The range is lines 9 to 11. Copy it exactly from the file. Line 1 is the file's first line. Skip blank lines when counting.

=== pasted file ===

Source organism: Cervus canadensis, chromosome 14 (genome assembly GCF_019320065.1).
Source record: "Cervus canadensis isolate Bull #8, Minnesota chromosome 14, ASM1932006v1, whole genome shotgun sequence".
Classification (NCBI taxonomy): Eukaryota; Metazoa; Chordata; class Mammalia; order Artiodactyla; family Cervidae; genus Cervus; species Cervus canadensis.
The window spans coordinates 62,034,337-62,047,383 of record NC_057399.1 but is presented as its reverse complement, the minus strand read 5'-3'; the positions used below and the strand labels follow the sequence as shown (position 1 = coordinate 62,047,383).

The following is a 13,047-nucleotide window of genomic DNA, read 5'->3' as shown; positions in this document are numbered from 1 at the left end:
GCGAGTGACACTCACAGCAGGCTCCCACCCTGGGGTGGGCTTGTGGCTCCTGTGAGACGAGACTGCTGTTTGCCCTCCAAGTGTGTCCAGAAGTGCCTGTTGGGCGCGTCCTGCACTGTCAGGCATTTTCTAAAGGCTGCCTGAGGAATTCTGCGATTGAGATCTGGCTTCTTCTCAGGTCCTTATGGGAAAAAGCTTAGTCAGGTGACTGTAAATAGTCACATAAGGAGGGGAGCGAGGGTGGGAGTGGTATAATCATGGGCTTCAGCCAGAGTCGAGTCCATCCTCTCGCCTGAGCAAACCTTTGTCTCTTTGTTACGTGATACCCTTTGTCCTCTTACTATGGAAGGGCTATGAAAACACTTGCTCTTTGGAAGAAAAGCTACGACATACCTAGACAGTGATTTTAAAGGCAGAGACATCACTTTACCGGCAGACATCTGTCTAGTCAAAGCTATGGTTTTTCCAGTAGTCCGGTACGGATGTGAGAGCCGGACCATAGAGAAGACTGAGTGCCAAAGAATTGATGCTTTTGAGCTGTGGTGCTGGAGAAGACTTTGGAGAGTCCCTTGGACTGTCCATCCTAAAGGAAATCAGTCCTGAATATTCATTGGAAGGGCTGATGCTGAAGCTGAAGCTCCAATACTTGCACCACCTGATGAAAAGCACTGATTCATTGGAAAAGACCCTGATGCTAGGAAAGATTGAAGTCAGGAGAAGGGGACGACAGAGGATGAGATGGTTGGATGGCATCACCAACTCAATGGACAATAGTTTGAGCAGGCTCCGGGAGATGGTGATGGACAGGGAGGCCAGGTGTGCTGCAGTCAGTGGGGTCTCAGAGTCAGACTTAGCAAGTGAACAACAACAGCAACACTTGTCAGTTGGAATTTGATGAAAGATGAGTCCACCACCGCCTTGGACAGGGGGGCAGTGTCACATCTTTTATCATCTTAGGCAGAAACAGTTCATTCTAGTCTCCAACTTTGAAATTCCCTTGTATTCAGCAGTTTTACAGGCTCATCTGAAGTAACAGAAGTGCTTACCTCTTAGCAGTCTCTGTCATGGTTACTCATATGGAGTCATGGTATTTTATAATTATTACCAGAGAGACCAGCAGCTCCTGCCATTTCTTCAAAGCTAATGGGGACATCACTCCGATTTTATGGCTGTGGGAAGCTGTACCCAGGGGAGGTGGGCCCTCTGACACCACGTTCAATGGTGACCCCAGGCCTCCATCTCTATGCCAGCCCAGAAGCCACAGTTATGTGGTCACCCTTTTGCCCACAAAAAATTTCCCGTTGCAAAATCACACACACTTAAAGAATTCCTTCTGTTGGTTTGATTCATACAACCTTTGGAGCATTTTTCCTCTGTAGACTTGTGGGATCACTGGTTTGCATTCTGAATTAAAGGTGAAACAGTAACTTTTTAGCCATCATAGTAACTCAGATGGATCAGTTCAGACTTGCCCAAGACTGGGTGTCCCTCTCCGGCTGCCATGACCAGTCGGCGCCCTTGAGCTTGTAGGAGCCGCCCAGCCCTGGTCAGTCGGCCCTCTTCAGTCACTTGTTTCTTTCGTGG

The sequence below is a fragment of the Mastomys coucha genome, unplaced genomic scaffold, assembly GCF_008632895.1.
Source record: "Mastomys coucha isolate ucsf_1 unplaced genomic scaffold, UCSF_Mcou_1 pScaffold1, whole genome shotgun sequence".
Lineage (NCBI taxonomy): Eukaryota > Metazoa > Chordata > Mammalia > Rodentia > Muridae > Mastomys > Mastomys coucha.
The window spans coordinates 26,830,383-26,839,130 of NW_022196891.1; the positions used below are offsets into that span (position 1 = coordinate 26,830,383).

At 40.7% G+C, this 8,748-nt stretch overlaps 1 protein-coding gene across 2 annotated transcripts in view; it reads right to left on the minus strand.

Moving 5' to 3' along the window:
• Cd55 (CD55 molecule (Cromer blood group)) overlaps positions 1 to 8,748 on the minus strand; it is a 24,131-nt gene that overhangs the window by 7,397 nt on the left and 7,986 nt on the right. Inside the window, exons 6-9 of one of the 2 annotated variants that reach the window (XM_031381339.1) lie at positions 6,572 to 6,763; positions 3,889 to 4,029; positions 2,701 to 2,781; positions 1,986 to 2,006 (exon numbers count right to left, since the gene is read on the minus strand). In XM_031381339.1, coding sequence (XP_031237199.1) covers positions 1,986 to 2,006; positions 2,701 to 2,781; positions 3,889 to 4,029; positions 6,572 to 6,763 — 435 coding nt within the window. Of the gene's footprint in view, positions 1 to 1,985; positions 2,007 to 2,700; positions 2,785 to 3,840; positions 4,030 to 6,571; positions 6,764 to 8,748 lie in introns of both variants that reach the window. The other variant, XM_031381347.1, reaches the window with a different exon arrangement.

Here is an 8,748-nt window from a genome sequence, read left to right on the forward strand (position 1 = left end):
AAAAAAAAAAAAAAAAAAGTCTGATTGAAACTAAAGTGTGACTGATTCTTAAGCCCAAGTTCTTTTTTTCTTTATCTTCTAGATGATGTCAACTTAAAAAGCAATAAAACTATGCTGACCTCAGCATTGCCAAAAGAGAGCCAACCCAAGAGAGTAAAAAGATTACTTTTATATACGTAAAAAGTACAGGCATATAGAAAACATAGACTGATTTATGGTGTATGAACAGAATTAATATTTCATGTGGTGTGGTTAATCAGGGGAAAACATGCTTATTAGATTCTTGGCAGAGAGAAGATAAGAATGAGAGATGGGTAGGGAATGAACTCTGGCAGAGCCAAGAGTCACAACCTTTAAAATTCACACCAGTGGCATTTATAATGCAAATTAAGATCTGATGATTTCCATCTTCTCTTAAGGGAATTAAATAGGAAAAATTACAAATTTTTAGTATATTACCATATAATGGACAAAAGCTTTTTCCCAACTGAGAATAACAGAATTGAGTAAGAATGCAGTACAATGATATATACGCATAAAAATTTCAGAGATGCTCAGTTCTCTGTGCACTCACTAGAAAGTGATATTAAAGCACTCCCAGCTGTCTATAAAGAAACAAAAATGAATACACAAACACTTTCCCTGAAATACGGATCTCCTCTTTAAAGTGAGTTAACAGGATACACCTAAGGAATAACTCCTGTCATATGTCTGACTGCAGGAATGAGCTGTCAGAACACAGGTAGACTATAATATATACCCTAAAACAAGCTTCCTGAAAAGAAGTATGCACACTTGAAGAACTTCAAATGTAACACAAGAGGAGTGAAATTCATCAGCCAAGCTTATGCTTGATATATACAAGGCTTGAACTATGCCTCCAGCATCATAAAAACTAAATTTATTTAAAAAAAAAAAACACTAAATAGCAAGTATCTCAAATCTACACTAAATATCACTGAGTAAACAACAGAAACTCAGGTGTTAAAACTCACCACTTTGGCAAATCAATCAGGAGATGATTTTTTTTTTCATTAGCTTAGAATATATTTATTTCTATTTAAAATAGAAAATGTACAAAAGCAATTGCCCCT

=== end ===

Lineage (NCBI taxonomy): Eukaryota > Metazoa > Chordata > Mammalia > Rodentia > Muridae > Mastomys > Mastomys coucha.
The window spans coordinates 26,830,383-26,839,130 of NW_022196891.1; the positions used below are offsets into that span (position 1 = coordinate 26,830,383).

At 40.7% G+C, this 8,748-nt stretch overlaps 1 protein-coding gene across 2 annotated transcripts in view; it reads right to left on the minus strand.